As someone who feels that being “weird” is one of the best attributes a comic book can have I am naturally going to gravitate to a book which purports to list the world’s most wigged out sequential shenanigans. The potential problem with such a book is, with countless thousands of great and not-so-great bizarre comics to choose from, would the choices for inclusion all be worthy of mention? And, maybe more importantly, what should have made it into the book and was instead left out? Lucky for the reader, most of what I found in Holy Sh*t! The World’s Weirdest Comics by Peter Stanbury and Paul Gravett is more than worthy of making the cut (and the book can be found at a great price here.)
Thankfully the presentation of the material isn’t by list, publishing era, or genre. Instead the order of the titles discussed is seemingly random, which seems fitting given the random oddities many of these comics contain. Additionally it makes the book a much more fun read as every page presents something completely and wholly unlike that which preceded it.
In “Hansi, The Girl Who Loved The Swastika” (1976, Spire Christian Comics) a young German girl who loves the Third Reich changes her way of thinking following the War’s end.
From John Stanley, creator of “Little Lulu,” comes “Kookie” (#1, 1962, Dell Comics) filled to the brim with Beatnik stereotypes. Incidentally, title character Kookie is actually the pretty blond waitress.
“Where There’s Smoke…There’s Danger” (1963, The American Cancer Society) warned children of the health risks of smoking. I actually had this comic as a kid. The message didn’t take.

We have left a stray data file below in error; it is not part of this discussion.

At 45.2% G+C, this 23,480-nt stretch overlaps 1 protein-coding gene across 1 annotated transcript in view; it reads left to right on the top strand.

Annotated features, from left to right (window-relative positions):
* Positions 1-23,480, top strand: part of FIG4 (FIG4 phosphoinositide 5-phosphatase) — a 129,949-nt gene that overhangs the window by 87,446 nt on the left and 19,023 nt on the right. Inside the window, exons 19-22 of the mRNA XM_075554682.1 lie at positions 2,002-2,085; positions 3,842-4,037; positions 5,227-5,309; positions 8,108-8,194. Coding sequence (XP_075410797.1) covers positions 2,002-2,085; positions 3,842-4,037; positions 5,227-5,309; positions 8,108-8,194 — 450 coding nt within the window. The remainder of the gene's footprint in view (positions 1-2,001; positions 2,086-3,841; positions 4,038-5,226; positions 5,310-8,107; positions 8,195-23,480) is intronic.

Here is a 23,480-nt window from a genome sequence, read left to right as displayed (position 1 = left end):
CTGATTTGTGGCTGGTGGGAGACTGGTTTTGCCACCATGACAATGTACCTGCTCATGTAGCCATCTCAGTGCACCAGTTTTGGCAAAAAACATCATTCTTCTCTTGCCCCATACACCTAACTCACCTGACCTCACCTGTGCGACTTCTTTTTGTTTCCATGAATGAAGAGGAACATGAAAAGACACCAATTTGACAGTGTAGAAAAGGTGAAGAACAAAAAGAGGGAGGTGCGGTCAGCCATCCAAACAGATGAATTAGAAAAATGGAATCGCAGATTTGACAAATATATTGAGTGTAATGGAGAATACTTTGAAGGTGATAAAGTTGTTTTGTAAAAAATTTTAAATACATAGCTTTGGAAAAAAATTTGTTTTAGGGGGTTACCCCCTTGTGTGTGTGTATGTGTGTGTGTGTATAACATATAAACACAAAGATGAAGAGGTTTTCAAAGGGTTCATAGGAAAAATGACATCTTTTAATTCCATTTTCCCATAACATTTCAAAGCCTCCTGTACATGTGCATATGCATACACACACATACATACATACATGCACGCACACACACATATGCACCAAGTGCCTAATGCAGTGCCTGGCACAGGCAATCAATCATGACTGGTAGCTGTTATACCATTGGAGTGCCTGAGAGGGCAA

“La Donna Ragna” (#1, 1994, Edizoni Sirio). This Italian adult comic has one twisted take on the familiar “Spider-Man” origin story. Trust me, you don’t want to know.
Each of the 60 comics featured get 2 pages of coverage, the left page being text with an isolated panel and the right being a telling cover. The covers are printed on the page full-bleed which crops some of the image out, but doesn’t prove too ouch of a distraction. The book is always interesting to look at, but the writing runs a bit on the dry side considering the subject matter. The magazine Comic Book Heaven covers similar bizarre comic material, but is also laugh out loud funny. For more on that see here.
“PS The Preventive Maintenance Monthly” (#230, 1972, The Department of the Army) teaches troops how to maintain their equipment. With the help of blond bombshell character Connie Rodd, servicing your gun has never been sexier.
An all-time classic underground comic, the semi-autobiographical “Binky Brown Meets The Holy Virgin Mary” (1972, Last Gasp) by Justin Green almost singlehandedly inspired the entire autobio comics movement.
The authors must have decided that the comics showcased would lean to the somewhat obscure side (although any fan of classic underground comics certainly knows Tales of the Leather Nun and Binky Brown Meets the Holy Virgin Mary), but still I don’t agree with the authors leaving out some titles due to their familiarity.
“All-Negro Comics (#1, 1947, All-Negro Comics, Inc.) was the first comic completely created by (and meant for) an African-American audience.
Consider the following the books (which are not in the book) from 1960’s and early 70’s DC titles. These series easily warrant mention in any serious (or not so serious) look at whacked out comics.
Yes, there was a Godzilla vs. Barkley, a comic inspired by a Nike television commercial. Perhaps this would belong more in companion volume called God Damn It! The World’s Lamest Comics.
Despite some minor quibbles I still very much recommend this volume to either those looking to find out more about some of the stranger corners of comics history, or to those just looking for some mind-melting visual stimuli.